WASHINGTON — Polls closed in two dozen states Tuesday night as the nation cast ballots in Joe Biden’s first midterm presidential elections, with control of Congress, governors and other key races at stake. .
Republican Florida Governor Ron DeSantis won a second term, defeating Democratic challenger Charlie Crist, a former congressman. The victory continues DeSantis’ rise as a national Republican star as he eyes a potential run for the White House in 2024 that could leave him well-placed to be a primary GOP alternative to Donald Trump.
Democrats overturned two governorships held by Republicans, making Maura Healey the first openly gay person and the first woman elected governor of Massachusetts and Wes Moore the first black governor of Maryland.
In Georgia, Democratic Senator Raphael Warnock and Republican challenger Herschel Walker were vying for a seat that could determine control of the Senate. In Virginia, Democratic Representatives Abigail Spanberger and Elaine Luria have pushed back fiery Republican opponents in what could serve as early signals of the direction the House majority is heading as Republicans hope to reclaim suburban neighborhoods that have passed to Democrats. during the tumultuous presidency of Donald Trump.
The outcome of the House and Senate races will determine the future of Biden’s agenda and serve as a referendum on his administration as the nation reels from record inflation and worries about the country’s direction. Republican control of the House would likely trigger a series of investigations into Biden and his family, while a GOP takeover of the Senate would hamper Biden’s ability to make judicial appointments.
Democrats faced historic headwinds. The ruling party almost always suffers losses in the president’s first midterm elections, but Democrats hoped anger over the Supreme Court’s decision to strike down abortion rights would inspire their voters to buck the trends historical.
Even Biden, who planned to watch the results of the evening election at the White House, said late Monday night that he thought his party would keep the Senate but “the House is tougher.” When asked how this would make governance, his assessment was blunt: “More difficult”.
Republicans are betting messages focused on the economy, gas prices and crime will resonate with voters at a time of soaring inflation and rising violence.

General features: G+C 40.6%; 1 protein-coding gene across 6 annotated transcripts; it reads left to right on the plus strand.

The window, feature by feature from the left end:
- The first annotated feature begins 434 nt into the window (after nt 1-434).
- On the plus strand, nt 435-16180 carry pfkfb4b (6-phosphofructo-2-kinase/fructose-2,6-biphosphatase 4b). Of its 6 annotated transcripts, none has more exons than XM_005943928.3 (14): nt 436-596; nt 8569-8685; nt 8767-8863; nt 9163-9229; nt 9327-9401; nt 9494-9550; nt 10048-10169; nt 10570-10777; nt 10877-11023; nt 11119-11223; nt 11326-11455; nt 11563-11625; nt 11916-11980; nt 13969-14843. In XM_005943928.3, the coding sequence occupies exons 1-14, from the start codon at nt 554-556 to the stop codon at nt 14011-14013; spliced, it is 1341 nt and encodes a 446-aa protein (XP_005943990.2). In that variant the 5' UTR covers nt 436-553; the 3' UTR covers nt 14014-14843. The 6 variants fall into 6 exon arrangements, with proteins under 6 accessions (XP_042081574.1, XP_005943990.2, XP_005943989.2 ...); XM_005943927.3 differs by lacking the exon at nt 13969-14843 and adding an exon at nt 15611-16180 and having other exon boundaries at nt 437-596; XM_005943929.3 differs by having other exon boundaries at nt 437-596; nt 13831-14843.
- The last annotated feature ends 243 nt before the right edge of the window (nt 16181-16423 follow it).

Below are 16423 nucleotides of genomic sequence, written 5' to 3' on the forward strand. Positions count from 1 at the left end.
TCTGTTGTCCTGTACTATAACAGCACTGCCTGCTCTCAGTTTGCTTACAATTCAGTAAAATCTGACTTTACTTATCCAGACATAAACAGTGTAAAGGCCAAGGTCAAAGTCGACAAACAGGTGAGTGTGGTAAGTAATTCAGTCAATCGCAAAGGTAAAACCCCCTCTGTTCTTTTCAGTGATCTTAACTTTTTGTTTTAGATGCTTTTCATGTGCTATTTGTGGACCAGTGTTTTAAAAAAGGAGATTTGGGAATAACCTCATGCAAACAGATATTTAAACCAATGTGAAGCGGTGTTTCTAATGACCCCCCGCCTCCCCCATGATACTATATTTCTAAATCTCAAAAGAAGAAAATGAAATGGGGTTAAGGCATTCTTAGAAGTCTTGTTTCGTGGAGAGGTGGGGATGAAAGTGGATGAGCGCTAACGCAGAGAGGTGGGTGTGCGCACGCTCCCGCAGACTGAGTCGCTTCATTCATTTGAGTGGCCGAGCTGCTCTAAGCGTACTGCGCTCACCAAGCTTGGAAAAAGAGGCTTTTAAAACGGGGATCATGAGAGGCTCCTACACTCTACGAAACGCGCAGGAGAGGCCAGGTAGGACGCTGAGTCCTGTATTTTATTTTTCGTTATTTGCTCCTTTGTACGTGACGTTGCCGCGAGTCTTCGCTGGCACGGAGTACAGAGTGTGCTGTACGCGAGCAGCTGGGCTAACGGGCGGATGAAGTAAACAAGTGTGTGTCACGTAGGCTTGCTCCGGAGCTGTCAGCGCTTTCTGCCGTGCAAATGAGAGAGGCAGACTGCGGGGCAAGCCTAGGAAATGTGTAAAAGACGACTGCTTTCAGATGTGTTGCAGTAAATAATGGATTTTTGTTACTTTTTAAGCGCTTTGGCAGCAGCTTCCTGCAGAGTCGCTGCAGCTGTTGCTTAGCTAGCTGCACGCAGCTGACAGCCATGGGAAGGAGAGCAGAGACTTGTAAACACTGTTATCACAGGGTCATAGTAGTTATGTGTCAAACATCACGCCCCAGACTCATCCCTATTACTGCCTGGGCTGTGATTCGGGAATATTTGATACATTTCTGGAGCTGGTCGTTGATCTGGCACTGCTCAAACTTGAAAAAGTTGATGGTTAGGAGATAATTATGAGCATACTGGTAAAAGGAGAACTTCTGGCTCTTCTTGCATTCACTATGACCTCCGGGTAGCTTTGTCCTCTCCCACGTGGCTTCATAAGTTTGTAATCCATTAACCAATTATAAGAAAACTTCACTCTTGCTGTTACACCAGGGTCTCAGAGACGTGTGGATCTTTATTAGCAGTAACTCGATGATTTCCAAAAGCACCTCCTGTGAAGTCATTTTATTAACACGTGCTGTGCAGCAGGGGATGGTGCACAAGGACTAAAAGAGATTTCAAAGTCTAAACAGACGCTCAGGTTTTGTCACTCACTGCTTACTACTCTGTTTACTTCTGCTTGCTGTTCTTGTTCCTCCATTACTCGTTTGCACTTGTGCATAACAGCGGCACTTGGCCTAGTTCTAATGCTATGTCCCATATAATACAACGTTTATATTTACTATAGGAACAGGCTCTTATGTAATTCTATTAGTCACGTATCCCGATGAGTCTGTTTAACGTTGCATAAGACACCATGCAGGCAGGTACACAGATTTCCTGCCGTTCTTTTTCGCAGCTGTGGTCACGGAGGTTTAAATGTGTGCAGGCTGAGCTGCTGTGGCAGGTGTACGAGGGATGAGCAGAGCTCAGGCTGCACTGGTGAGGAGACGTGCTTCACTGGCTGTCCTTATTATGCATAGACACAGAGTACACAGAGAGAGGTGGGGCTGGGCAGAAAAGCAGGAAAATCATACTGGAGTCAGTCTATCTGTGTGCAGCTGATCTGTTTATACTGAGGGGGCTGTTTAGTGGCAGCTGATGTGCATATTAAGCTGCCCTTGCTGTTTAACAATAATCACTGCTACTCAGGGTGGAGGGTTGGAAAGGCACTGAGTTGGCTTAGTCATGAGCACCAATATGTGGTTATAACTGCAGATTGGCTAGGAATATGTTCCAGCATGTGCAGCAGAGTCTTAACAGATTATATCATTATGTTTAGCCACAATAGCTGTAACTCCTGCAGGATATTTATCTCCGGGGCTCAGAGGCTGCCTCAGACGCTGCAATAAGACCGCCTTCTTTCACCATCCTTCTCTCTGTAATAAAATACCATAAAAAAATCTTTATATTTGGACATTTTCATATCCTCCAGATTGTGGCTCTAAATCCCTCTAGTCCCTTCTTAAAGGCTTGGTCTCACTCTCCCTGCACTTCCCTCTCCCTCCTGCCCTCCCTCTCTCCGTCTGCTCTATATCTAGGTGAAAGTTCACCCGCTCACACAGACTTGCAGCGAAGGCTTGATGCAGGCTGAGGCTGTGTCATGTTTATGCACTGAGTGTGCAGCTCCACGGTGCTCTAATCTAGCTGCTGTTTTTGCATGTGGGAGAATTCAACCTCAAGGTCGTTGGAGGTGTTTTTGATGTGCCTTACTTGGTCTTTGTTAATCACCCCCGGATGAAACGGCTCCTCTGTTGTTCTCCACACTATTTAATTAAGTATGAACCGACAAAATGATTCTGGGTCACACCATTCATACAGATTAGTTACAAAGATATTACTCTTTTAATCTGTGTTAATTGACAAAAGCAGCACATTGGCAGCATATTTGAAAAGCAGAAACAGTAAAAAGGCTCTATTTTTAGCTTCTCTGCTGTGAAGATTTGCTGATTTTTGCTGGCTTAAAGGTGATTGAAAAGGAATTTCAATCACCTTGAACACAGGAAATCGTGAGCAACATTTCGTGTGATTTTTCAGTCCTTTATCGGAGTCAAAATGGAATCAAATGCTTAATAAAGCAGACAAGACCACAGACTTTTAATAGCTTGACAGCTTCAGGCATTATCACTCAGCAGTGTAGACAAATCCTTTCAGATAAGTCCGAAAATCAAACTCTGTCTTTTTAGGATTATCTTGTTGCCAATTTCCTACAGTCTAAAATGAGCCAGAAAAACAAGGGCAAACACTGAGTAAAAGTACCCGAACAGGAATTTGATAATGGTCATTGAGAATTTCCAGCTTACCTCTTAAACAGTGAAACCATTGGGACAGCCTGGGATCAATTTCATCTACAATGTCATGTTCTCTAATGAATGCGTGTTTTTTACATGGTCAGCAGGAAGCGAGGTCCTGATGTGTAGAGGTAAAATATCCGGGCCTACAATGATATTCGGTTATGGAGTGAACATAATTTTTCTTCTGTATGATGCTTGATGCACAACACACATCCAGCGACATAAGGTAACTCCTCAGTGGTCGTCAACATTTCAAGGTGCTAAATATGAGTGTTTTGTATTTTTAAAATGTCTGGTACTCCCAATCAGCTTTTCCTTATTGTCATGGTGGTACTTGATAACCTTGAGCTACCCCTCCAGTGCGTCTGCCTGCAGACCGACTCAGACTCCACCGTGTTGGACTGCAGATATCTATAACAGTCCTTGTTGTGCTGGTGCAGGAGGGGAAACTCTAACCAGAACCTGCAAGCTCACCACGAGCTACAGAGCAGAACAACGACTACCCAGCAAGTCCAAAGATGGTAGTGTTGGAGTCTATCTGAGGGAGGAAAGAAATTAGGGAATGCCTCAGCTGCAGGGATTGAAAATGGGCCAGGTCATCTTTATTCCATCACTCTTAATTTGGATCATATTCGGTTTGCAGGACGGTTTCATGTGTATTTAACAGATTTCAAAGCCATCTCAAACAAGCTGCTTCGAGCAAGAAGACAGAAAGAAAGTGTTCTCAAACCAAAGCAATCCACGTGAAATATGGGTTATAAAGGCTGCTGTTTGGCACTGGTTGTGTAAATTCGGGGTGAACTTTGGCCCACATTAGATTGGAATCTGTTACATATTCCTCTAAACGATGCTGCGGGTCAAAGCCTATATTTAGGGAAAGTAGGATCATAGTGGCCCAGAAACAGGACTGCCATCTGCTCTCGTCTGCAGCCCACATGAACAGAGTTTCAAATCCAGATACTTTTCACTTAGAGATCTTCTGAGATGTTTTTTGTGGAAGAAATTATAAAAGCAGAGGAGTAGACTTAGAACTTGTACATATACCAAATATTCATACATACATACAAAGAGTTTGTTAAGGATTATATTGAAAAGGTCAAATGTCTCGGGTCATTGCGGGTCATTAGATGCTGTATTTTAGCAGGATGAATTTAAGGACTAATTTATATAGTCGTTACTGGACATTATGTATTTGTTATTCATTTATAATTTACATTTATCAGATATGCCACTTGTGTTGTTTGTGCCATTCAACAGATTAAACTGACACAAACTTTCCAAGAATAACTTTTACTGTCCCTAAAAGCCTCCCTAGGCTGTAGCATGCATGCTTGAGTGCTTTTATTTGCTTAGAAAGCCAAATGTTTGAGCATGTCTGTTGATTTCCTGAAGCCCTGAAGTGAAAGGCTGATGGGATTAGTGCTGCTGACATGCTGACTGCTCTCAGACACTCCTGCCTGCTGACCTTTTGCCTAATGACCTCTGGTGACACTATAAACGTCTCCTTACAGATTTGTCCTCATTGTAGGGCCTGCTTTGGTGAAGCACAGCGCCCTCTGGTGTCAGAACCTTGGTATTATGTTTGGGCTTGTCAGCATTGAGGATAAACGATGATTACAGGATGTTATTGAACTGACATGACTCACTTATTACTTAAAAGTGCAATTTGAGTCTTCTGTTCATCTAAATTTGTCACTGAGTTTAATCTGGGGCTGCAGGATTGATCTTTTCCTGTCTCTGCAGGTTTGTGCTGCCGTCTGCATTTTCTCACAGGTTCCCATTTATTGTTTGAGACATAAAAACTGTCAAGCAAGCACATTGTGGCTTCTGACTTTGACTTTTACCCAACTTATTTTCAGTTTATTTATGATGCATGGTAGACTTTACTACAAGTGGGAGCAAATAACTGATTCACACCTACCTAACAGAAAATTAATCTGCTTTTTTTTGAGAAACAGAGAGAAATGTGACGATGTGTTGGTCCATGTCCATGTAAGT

AP VoteCast, a large survey of the national electorate, showed that high inflation and concerns about the fragility of democracy were strongly influencing voters.
Half of voters said inflation was factored in significantly, with grocery, gas, housing, food and other costs skyrocketing over the past year. Slightly less – 44% – said the future of democracy was their main concern.
Few major voting problems were reported nationwide, though there were some hiccups typical of most election days. Some tabulators did not work in a New Jersey county. In Philadelphia, where Democrats are counting on high turnout, people have complained of being turned away as they show up in person to try to resolve issues with their previously cast mail-in ballots.
In Maricopa County, Arizona, which encompasses Phoenix and is the largest county in the state, officials reported problems with vote tabulation machines at about 20% of polling places. That has fueled anger and skepticism over the vote that has grown among some Republicans since the state narrowly went for Biden in 2020.
Polls were still open in several states with high-profile races for Senate or governor, including Pennsylvania, Nevada, Wisconsin, Arizona and Michigan. Voters in many of those states were also choosing secretaries of state, roles that typically get little attention but are coming under increasing scrutiny as GOP candidates who declined to accept the results of the 2020 campaign presented themselves to control the management of future elections.